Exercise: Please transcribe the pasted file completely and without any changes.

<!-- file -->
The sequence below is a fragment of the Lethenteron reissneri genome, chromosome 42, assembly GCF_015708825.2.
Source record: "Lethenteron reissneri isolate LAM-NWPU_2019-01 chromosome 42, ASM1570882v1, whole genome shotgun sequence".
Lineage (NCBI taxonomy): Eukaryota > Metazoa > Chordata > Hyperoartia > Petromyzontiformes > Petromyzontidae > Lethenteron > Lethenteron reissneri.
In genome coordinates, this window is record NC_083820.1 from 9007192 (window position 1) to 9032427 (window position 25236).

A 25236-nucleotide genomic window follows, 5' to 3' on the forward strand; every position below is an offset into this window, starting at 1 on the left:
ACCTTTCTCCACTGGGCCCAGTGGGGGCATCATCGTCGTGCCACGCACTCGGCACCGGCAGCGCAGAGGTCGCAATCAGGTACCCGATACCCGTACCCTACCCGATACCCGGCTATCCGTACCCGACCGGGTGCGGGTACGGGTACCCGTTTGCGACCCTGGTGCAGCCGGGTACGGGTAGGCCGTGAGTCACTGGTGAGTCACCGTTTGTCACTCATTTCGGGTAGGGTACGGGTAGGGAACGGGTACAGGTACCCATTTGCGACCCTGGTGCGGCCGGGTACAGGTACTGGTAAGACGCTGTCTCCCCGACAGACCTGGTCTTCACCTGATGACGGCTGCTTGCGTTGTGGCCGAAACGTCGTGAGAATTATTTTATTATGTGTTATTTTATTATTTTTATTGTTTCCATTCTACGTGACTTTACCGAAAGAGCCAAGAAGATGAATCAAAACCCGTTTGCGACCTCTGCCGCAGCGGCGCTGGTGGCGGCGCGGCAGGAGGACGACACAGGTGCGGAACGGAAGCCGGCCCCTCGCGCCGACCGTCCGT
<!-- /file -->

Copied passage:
The sequence below is a fragment of the Lethenteron reissneri genome, chromosome 42, assembly GCF_015708825.2.
Source record: "Lethenteron reissneri isolate LAM-NWPU_2019-01 chromosome 42, ASM1570882v1, whole genome shotgun sequence".
Lineage (NCBI taxonomy): Eukaryota > Metazoa > Chordata > Hyperoartia > Petromyzontiformes > Petromyzontidae > Lethenteron > Lethenteron reissneri.
In genome coordinates, this window is record NC_083820.1 from 9007192 (window position 1) to 9032427 (window position 25236).

A 25236-nucleotide genomic window follows, 5' to 3' on the forward strand; every position below is an offset into this window, starting at 1 on the left:
ACCTTTCTCCACTGGGCCCAGTGGGGGCATCATCGTCGTGCCACGCACTCGGCACCGGCAGCGCAGAGGTCGCAATCAGGTACCCGATACCCGTACCCTACCCGATACCCGGCTATCCGTACCCGACCGGGTGCGGGTACGGGTACCCGTTTGCGACCCTGGTGCAGCCGGGTACGGGTAGGCCGTGAGTCACTGGTGAGTCACCGTTTGTCACTCATTTCGGGTAGGGTACGGGTAGGGAACGGGTACAGGTACCCATTTGCGACCCTGGTGCGGCCGGGTACAGGTACTGGTAAGACGCTGTCTCCCCGACAGACCTGGTCTTCACCTGATGACGGCTGCTTGCGTTGTGGCCGAAACGTCGTGAGAATTATTTTATTATGTGTTATTTTATTATTTTTATTGTTTCCATTCTACGTGACTTTACCGAAAGAGCCAAGAAGATGAATCAAAACCCGTTTGCGACCTCTGCCGCAGCGGCGCTGGTGGCGGCGCGGCAGGAGGACGACACAGGTGCGGAACGGAAGCCGGCCCCTCGCGCCGACCGTCCGT